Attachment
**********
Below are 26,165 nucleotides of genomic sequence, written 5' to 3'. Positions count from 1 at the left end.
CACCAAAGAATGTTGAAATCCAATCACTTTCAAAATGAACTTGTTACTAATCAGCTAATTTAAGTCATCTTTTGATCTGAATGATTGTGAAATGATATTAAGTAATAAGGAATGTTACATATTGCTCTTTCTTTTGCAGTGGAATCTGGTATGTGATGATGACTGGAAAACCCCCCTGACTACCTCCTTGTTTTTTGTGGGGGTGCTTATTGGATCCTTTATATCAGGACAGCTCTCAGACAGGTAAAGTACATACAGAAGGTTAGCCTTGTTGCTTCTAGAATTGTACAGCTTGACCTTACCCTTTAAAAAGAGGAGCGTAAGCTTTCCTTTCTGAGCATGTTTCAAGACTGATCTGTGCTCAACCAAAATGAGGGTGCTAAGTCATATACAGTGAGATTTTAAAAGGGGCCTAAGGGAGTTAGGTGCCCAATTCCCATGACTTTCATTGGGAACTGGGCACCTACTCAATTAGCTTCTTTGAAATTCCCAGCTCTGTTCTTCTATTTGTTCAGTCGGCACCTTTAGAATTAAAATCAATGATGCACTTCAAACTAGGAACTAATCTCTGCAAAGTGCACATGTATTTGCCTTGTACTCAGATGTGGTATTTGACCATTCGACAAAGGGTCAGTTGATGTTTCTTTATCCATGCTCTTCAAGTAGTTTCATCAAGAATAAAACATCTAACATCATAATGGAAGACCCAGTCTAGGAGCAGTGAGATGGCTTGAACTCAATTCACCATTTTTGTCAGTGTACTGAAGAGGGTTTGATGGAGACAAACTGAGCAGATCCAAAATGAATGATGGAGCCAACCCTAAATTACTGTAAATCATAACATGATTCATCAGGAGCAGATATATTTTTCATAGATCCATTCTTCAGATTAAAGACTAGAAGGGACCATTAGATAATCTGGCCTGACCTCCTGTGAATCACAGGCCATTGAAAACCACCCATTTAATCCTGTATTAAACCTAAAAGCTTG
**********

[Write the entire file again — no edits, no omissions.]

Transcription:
Below are 26,165 nucleotides of genomic sequence, written 5' to 3'. Positions count from 1 at the left end.
CACCAAAGAATGTTGAAATCCAATCACTTTCAAAATGAACTTGTTACTAATCAGCTAATTTAAGTCATCTTTTGATCTGAATGATTGTGAAATGATATTAAGTAATAAGGAATGTTACATATTGCTCTTTCTTTTGCAGTGGAATCTGGTATGTGATGATGACTGGAAAACCCCCCTGACTACCTCCTTGTTTTTTGTGGGGGTGCTTATTGGATCCTTTATATCAGGACAGCTCTCAGACAGGTAAAGTACATACAGAAGGTTAGCCTTGTTGCTTCTAGAATTGTACAGCTTGACCTTACCCTTTAAAAAGAGGAGCGTAAGCTTTCCTTTCTGAGCATGTTTCAAGACTGATCTGTGCTCAACCAAAATGAGGGTGCTAAGTCATATACAGTGAGATTTTAAAAGGGGCCTAAGGGAGTTAGGTGCCCAATTCCCATGACTTTCATTGGGAACTGGGCACCTACTCAATTAGCTTCTTTGAAATTCCCAGCTCTGTTCTTCTATTTGTTCAGTCGGCACCTTTAGAATTAAAATCAATGATGCACTTCAAACTAGGAACTAATCTCTGCAAAGTGCACATGTATTTGCCTTGTACTCAGATGTGGTATTTGACCATTCGACAAAGGGTCAGTTGATGTTTCTTTATCCATGCTCTTCAAGTAGTTTCATCAAGAATAAAACATCTAACATCATAATGGAAGACCCAGTCTAGGAGCAGTGAGATGGCTTGAACTCAATTCACCATTTTTGTCAGTGTACTGAAGAGGGTTTGATGGAGACAAACTGAGCAGATCCAAAATGAATGATGGAGCCAACCCTAAATTACTGTAAATCATAACATGATTCATCAGGAGCAGATATATTTTTCATAGATCCATTCTTCAGATTAAAGACTAGAAGGGACCATTAGATAATCTGGCCTGACCTCCTGTGAATCACAGGCCATTGAAAACCACCCATTTAATCCTGTATTAAACCTAAAAGCTTG